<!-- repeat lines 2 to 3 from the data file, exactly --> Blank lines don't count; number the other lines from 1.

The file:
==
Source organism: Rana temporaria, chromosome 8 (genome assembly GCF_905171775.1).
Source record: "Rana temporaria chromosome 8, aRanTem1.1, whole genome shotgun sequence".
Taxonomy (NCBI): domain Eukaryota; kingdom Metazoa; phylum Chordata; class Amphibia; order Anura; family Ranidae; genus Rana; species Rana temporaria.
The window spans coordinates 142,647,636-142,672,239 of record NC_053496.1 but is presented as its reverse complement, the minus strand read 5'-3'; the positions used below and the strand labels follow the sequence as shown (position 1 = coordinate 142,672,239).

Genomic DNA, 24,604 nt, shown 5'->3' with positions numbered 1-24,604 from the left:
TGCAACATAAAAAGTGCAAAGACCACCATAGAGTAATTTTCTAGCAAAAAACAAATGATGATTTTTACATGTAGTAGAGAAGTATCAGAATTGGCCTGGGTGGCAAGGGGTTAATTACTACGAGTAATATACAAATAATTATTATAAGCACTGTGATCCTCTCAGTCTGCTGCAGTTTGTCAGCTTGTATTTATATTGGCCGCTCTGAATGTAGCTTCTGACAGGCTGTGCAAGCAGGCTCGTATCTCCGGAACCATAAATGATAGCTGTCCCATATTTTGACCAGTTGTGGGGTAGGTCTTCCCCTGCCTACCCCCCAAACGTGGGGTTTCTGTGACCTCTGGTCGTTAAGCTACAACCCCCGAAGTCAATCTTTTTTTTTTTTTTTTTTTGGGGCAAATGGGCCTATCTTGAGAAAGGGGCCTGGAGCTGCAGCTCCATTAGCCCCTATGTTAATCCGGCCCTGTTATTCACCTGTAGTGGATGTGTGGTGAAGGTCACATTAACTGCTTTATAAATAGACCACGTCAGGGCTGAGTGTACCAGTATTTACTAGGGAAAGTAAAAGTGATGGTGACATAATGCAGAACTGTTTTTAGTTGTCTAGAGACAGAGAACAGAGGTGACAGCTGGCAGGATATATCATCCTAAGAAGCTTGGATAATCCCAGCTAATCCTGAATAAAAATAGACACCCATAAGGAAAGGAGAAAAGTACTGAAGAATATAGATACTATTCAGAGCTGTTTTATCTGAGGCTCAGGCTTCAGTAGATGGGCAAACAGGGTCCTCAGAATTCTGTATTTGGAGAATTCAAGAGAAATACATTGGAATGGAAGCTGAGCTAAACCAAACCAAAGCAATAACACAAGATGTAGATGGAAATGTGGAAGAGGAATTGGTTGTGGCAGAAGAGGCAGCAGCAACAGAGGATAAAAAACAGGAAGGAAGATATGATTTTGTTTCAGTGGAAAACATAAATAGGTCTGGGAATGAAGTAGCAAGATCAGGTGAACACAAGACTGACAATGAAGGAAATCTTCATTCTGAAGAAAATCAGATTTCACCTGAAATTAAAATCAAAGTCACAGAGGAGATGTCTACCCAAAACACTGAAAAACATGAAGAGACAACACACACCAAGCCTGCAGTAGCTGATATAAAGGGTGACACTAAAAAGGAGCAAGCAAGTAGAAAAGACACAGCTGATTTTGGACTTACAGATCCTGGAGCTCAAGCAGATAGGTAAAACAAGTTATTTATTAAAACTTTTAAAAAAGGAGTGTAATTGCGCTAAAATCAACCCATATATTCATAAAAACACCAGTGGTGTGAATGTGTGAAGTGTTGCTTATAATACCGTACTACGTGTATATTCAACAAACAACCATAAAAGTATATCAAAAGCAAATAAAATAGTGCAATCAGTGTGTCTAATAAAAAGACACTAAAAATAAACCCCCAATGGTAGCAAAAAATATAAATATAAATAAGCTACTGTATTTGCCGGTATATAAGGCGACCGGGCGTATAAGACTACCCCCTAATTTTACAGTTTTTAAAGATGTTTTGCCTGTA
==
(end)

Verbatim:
Source record: "Rana temporaria chromosome 8, aRanTem1.1, whole genome shotgun sequence".
Taxonomy (NCBI): domain Eukaryota; kingdom Metazoa; phylum Chordata; class Amphibia; order Anura; family Ranidae; genus Rana; species Rana temporaria.